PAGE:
Euphorbium, a gummy-, resinous substance, which exudes from a tree of the same name, growing in Africa; whence it is imported in drops of an irregular form. These are externally of a pale yellowish colour; but, when broken, appear to be white internally. If applied to the tongue, they affectit with a very pungent taste ; and, if held for some time in the mouth, they become exceedingly acrimonious, inflaming and exulcerating the jaws to a violent degree. Hence this substance is unfit for internal use, though it is sometimes employed as a ster-nutatory. - See HELLebore.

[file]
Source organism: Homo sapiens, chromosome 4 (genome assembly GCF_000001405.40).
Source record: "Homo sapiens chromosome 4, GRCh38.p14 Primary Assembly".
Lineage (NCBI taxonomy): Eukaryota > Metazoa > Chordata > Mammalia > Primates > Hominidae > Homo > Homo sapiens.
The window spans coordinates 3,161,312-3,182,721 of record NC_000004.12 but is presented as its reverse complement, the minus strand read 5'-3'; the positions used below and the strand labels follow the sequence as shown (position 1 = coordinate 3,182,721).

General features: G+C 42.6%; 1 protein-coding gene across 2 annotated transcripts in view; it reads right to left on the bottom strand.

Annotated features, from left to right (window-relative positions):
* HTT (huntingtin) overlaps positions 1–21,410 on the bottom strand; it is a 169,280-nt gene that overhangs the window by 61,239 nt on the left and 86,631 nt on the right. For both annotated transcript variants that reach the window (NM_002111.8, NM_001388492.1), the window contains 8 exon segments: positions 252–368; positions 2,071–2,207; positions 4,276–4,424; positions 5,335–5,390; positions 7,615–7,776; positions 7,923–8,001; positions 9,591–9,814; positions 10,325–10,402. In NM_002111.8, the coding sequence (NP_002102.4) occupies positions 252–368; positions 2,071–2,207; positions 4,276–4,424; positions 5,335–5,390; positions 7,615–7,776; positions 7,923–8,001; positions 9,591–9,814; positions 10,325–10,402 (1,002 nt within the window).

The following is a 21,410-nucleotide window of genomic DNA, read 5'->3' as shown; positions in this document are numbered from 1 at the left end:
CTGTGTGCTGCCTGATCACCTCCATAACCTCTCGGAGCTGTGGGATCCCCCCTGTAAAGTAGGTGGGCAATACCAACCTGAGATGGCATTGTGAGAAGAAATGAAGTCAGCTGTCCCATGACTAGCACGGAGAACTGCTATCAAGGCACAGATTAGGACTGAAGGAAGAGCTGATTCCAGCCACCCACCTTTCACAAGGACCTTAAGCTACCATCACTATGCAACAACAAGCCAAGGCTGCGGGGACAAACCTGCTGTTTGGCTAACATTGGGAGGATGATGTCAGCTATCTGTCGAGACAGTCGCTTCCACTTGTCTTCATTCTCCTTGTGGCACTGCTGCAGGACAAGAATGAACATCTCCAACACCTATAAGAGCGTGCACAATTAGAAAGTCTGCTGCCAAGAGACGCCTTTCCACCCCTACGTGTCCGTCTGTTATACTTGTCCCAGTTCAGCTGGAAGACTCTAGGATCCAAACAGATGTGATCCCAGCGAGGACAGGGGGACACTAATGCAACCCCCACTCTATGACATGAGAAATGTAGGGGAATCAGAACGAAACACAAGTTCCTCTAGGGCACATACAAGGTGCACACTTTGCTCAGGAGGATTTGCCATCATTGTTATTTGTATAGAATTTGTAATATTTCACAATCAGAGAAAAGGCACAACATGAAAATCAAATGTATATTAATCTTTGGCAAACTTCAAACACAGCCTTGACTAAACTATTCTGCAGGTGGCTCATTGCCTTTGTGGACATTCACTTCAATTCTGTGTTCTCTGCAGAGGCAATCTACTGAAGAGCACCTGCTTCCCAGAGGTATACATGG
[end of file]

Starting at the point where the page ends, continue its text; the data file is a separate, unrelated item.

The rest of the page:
Externally, this gum is the principal ingredient in various resolvent plasters, and has been found serviceable in cleansing foul ulcers, and also in exfoliating carious or rotten bones. At present, it is employed chiefly by farriers, for curing the farcin, or the scab in horses. Formerly, the tincture of euphorbium, mixed with the oil of myrrh, was much used for discussing scrophulous tumors, as well as for effacing spots and smoothen-' ing inequalities of the skin, proceeding from the small-pox.